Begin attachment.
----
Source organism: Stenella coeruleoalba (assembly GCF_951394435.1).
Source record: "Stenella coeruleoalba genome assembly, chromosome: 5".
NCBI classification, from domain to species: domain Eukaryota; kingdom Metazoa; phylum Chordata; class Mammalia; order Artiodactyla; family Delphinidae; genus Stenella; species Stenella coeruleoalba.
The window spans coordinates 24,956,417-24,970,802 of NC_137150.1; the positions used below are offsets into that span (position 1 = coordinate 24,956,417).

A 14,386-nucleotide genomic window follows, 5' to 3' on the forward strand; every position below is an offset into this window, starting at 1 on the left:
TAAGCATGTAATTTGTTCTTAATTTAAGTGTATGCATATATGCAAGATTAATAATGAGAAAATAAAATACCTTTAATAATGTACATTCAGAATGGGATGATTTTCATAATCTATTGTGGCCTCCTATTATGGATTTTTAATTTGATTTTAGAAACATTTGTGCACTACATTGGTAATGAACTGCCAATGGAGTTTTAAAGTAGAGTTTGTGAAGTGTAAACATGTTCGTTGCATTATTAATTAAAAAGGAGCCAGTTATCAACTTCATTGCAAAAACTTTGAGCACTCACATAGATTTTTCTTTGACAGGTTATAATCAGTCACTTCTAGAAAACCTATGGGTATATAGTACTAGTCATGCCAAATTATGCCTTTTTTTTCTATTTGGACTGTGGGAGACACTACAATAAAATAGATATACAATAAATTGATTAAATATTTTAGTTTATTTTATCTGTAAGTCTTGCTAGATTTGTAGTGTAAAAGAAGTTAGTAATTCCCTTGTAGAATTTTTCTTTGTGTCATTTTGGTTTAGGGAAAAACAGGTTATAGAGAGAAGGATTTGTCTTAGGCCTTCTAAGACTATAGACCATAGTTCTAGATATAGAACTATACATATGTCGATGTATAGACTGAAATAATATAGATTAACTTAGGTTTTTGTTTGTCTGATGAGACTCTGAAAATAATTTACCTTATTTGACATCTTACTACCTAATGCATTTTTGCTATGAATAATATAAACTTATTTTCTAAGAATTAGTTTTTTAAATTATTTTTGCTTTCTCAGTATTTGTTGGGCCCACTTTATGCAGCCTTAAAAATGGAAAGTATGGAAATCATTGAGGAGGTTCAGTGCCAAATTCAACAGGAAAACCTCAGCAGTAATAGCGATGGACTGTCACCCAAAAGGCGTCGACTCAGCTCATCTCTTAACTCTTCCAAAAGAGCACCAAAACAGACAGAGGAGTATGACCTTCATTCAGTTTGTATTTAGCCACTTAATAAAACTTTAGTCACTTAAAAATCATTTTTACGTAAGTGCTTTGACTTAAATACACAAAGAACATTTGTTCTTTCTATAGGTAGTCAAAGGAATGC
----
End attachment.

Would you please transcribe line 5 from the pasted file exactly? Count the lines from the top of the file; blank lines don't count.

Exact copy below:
A 14,386-nucleotide genomic window follows, 5' to 3' on the forward strand; every position below is an offset into this window, starting at 1 on the left: